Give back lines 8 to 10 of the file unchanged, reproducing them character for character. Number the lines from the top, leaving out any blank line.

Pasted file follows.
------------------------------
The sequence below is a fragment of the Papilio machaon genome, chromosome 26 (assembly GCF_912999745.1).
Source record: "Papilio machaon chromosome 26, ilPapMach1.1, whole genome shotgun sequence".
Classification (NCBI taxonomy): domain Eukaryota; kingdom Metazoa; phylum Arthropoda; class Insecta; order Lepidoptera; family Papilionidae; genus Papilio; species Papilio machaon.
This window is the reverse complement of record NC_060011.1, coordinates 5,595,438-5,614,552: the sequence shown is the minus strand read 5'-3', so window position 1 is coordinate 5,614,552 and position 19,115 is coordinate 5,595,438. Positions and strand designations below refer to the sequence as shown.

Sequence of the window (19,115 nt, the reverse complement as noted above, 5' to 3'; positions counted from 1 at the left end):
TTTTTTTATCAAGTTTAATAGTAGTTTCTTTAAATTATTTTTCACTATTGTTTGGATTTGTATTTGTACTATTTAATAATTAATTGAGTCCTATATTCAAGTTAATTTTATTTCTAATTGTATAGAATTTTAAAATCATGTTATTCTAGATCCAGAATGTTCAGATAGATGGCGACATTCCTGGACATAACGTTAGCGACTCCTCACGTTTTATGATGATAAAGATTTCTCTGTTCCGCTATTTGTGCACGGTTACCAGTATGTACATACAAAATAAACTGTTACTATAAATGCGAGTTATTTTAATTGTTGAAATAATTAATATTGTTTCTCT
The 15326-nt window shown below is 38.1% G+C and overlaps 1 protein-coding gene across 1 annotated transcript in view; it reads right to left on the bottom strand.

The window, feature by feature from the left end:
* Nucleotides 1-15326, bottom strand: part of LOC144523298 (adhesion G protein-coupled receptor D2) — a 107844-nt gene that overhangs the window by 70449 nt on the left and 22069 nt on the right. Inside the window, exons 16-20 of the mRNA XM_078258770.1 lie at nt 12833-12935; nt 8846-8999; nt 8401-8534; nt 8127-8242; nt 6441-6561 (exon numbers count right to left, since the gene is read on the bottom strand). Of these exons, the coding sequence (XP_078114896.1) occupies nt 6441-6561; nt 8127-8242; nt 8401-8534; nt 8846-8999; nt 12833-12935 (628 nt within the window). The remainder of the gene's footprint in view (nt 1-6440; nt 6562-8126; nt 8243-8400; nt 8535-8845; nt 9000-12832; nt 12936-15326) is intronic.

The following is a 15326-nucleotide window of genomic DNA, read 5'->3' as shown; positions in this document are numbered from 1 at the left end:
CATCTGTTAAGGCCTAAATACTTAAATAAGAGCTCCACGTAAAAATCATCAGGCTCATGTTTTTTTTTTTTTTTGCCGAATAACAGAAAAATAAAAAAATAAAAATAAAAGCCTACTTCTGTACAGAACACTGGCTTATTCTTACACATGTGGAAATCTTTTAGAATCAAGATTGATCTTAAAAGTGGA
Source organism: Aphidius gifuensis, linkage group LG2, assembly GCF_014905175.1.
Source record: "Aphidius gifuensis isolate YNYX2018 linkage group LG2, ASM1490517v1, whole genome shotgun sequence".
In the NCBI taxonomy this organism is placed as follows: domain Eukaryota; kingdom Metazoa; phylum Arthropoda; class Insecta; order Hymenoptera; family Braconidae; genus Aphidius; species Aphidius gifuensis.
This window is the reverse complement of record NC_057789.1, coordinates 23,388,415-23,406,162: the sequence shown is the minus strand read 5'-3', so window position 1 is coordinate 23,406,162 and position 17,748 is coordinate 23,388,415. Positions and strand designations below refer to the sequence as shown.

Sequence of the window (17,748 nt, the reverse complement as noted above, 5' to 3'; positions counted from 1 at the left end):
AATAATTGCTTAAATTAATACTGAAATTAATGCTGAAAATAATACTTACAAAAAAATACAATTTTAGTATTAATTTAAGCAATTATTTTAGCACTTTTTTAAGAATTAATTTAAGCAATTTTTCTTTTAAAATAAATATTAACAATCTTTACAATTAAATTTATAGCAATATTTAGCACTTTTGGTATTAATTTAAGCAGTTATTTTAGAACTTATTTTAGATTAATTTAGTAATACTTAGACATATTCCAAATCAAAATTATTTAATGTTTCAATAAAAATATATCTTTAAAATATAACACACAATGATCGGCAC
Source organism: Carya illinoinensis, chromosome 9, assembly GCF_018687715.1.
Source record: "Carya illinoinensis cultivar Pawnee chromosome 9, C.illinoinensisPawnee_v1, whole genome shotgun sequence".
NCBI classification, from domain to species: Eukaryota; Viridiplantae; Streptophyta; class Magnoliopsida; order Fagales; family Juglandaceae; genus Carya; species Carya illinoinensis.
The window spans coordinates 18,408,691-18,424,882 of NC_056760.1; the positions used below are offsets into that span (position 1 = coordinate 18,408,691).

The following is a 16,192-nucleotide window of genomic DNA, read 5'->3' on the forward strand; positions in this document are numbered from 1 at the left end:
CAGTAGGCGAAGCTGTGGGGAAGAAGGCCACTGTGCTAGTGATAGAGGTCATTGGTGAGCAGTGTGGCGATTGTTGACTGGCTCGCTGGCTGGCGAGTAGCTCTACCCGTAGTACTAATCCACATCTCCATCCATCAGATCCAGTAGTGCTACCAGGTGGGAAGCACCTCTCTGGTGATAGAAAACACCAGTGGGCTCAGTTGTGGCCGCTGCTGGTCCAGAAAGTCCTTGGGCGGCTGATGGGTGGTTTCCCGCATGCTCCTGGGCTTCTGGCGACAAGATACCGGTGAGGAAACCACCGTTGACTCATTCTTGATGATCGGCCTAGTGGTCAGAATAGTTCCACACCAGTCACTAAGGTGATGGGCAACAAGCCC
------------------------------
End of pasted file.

The window, feature by feature from the left end:
* Nucleotides 1-15326, bottom strand: part of LOC144523298 (adhesion G protein-coupled receptor D2) — a 107844-nt gene that overhangs the window by 70449 nt on the left and 22069 nt on the right. Inside the window, exons 16-20 of the mRNA XM_078258770.1 lie at nt 12833-12935; nt 8846-8999; nt 8401-8534; nt 8127-8242; nt 6441-6561 (exon numbers count right to left, since the gene is read on the bottom strand). Of these exons, the coding sequence (XP_078114896.1) occupies nt 6441-6561; nt 8127-8242; nt 8401-8534; nt 8846-8999; nt 12833-12935 (628 nt within the window). The remainder of the gene's footprint in view (nt 1-6440; nt 6562-8126; nt 8243-8400; nt 8535-8845; nt 9000-12832; nt 12936-15326) is intronic.

The following is a 15326-nucleotide window of genomic DNA, read 5'->3' as shown; positions in this document are numbered from 1 at the left end: